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How to Choose a Tax Preparer

Do you usually feel overwhelmed during tax season when choosing a qualified tax return preparer? In any case, you need to select with caution. A paid tax return preparer is mainly responsible for the general substantive accuracy of your return, and legally, this person is obliged to sign the return and provide their PTIN (preparer tax identification number). However, you have to keep in mind that you are still responsible for the accuracy of each item that is reported on your return. Professional tax return preparers must have thorough knowledge of matters related to taxes. Try seeking referrals from friends, relatives or officemates who may know a competent tax return preparer.

One thing to consider is whether or not your prospect will be easy to contact in case there are a few things on your return that the IRS wants explained. You can designate your preparer or any third party to represent you before tax authorities in case there are problems with your return’s preparation, such as mathematical errors or payment/refund issues. IRS tax forms come with a third-party authorization checkbox which you can tick to give your designated party the authority to take care of all matters relative to you return for a period of one year counting from your original due date (excluding extensions). However, unfortunately, there are those who are dishonest and unscrupulous, filing false income tax returns. Make sure to review your return for errors so you can avoid potential legal and financial difficulties.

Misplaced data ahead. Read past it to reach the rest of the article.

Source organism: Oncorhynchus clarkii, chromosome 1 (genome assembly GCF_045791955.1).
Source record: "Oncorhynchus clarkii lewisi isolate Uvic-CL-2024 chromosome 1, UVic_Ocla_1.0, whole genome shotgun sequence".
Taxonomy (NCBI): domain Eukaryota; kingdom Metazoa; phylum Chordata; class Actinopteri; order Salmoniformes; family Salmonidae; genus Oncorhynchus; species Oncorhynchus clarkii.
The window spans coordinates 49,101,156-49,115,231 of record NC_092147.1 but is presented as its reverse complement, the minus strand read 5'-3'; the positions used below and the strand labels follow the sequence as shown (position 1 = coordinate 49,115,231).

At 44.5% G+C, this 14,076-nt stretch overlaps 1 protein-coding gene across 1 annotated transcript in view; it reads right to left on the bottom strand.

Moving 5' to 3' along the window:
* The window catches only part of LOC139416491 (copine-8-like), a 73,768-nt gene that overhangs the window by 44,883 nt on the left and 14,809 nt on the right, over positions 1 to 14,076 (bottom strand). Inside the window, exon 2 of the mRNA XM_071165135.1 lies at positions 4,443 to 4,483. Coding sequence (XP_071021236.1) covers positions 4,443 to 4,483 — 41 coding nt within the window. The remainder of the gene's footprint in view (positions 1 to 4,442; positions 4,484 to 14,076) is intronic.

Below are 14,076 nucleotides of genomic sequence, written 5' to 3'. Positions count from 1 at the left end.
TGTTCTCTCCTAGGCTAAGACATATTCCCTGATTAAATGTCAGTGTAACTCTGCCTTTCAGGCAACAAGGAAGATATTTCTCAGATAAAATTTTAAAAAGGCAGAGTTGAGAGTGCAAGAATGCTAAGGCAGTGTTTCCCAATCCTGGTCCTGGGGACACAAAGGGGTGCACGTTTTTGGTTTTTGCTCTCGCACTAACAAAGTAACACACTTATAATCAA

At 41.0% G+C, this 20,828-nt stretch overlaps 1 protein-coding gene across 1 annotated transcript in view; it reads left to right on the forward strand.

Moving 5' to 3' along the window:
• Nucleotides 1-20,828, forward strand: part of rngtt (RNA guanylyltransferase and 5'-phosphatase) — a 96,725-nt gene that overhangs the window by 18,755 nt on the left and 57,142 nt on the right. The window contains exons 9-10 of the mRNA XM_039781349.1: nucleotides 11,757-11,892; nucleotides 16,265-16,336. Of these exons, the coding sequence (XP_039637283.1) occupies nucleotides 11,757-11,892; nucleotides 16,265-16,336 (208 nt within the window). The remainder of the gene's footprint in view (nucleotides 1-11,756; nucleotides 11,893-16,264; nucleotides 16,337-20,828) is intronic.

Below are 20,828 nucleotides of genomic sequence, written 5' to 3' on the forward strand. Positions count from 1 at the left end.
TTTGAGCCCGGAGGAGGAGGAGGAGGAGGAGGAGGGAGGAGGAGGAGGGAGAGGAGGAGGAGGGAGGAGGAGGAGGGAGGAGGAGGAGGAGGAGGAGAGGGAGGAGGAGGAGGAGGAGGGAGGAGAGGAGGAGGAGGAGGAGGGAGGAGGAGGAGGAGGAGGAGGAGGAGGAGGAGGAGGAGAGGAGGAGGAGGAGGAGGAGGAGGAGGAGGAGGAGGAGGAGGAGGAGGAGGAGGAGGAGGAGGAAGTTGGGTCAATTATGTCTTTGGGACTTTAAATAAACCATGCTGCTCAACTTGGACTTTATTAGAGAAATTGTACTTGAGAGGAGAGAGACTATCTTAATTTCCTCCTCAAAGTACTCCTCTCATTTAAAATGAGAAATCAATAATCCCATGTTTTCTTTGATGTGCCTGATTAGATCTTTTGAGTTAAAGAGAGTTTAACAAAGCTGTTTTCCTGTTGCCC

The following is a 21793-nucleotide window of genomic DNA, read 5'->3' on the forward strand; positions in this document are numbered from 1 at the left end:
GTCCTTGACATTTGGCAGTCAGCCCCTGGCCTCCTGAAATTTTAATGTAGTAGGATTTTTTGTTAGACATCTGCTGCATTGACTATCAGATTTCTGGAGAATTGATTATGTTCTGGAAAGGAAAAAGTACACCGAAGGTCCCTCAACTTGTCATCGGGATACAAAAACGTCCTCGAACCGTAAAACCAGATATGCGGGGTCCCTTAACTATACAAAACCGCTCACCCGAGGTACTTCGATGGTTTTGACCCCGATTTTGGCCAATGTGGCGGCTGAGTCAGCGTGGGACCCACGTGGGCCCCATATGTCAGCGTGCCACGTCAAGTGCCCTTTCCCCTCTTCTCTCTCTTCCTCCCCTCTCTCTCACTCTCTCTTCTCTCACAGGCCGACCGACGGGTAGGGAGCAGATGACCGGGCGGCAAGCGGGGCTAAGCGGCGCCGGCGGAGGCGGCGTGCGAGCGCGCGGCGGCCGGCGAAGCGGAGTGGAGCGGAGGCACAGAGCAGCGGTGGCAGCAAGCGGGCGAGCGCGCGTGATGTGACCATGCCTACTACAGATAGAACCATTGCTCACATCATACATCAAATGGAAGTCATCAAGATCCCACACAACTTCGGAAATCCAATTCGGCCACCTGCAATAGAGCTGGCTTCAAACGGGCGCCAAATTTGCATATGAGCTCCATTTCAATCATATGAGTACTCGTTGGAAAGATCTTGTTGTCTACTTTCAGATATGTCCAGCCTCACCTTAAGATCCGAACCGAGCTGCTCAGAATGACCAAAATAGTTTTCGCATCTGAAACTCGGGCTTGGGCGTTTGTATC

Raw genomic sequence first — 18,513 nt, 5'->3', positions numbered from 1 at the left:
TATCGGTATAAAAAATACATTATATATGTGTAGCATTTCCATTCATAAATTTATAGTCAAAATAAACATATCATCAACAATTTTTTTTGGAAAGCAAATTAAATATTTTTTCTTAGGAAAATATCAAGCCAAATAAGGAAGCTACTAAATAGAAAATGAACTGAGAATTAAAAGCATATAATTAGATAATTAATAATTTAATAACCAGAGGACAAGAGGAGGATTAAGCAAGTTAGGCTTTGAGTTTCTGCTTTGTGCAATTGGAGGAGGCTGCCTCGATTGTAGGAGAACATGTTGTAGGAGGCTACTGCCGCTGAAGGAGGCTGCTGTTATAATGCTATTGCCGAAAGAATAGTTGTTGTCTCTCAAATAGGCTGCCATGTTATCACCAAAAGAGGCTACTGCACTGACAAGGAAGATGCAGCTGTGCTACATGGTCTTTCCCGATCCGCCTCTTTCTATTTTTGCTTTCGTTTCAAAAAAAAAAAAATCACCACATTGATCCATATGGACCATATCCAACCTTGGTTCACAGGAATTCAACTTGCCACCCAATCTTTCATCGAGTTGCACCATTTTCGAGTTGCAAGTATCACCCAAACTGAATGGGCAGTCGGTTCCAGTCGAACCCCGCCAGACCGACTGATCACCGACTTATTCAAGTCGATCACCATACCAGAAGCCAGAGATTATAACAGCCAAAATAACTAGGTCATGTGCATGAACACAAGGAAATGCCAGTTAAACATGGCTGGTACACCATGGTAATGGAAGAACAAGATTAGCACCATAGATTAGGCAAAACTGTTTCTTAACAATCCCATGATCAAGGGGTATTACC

The following tips can help you choose a good tax return preparer:

> Be careful with tax return preparers who say they can give you bigger refunds than other preparers can.
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> Don’t entertain anyone who wants to be paid based on a percentage of your refund, or wants to have your refund deposited to an account that isn’t yours.
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> Have a preparer with a PTIN, which is a legal requirement for anyone who wants to prepare tax returns for clients.

> Choose a reputable tax professional who provides his PTIN, signs the return, and gives you a copy for your own files.

> Ensure that the preparer will be there for you even months or years following the filing of your return so as to answer any questions the IRS may have. about it.

> Assess your prospect’s credentials.

The IRS will only accept CPAs, attorneys, and enrolled agents as representatives of taxpayers who are having issues on all areas, including appeals, collections and audits. Other preparers can only represent taxpayers for audits of returns that they prepared themselves.

In the end, all you want is a tax return preparer who is worthy of your trust, whether in or out of tax season.